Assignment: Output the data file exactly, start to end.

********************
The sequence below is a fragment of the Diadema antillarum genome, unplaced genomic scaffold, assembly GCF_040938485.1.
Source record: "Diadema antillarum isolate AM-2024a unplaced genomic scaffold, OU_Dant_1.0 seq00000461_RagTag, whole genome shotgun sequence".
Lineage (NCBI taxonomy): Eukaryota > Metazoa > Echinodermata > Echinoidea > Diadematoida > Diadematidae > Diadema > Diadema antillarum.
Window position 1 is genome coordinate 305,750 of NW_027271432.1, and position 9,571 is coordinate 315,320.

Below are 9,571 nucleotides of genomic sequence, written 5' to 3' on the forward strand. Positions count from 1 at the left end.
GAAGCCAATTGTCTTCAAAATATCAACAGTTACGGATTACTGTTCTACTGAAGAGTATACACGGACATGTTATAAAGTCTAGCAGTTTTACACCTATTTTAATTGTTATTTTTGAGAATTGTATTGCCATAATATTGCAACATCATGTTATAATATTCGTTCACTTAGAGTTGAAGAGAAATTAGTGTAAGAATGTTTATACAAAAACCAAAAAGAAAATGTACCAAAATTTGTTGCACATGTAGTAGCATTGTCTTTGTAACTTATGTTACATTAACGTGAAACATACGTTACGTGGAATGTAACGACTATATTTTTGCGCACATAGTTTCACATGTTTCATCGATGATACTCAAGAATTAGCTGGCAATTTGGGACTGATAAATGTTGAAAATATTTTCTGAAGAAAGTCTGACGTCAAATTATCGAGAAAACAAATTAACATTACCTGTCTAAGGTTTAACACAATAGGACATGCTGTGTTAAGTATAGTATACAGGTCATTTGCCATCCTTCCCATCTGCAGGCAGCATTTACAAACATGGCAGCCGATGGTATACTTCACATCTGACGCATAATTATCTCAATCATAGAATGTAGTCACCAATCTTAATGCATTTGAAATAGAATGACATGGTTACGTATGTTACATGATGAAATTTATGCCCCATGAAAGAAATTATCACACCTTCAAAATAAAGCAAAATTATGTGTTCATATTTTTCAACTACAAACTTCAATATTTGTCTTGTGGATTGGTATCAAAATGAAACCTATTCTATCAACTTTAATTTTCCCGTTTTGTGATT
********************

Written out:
The sequence below is a fragment of the Diadema antillarum genome, unplaced genomic scaffold, assembly GCF_040938485.1.
Source record: "Diadema antillarum isolate AM-2024a unplaced genomic scaffold, OU_Dant_1.0 seq00000461_RagTag, whole genome shotgun sequence".
Lineage (NCBI taxonomy): Eukaryota > Metazoa > Echinodermata > Echinoidea > Diadematoida > Diadematidae > Diadema > Diadema antillarum.
Window position 1 is genome coordinate 305,750 of NW_027271432.1, and position 9,571 is coordinate 315,320.

Below are 9,571 nucleotides of genomic sequence, written 5' to 3' on the forward strand. Positions count from 1 at the left end.
GAAGCCAATTGTCTTCAAAATATCAACAGTTACGGATTACTGTTCTACTGAAGAGTATACACGGACATGTTATAAAGTCTAGCAGTTTTACACCTATTTTAATTGTTATTTTTGAGAATTGTATTGCCATAATATTGCAACATCATGTTATAATATTCGTTCACTTAGAGTTGAAGAGAAATTAGTGTAAGAATGTTTATACAAAAACCAAAAAGAAAATGTACCAAAATTTGTTGCACATGTAGTAGCATTGTCTTTGTAACTTATGTTACATTAACGTGAAACATACGTTACGTGGAATGTAACGACTATATTTTTGCGCACATAGTTTCACATGTTTCATCGATGATACTCAAGAATTAGCTGGCAATTTGGGACTGATAAATGTTGAAAATATTTTCTGAAGAAAGTCTGACGTCAAATTATCGAGAAAACAAATTAACATTACCTGTCTAAGGTTTAACACAATAGGACATGCTGTGTTAAGTATAGTATACAGGTCATTTGCCATCCTTCCCATCTGCAGGCAGCATTTACAAACATGGCAGCCGATGGTATACTTCACATCTGACGCATAATTATCTCAATCATAGAATGTAGTCACCAATCTTAATGCATTTGAAATAGAATGACATGGTTACGTATGTTACATGATGAAATTTATGCCCCATGAAAGAAATTATCACACCTTCAAAATAAAGCAAAATTATGTGTTCATATTTTTCAACTACAAACTTCAATATTTGTCTTGTGGATTGGTATCAAAATGAAACCTATTCTATCAACTTTAATTTTCCCGTTTTGTGATT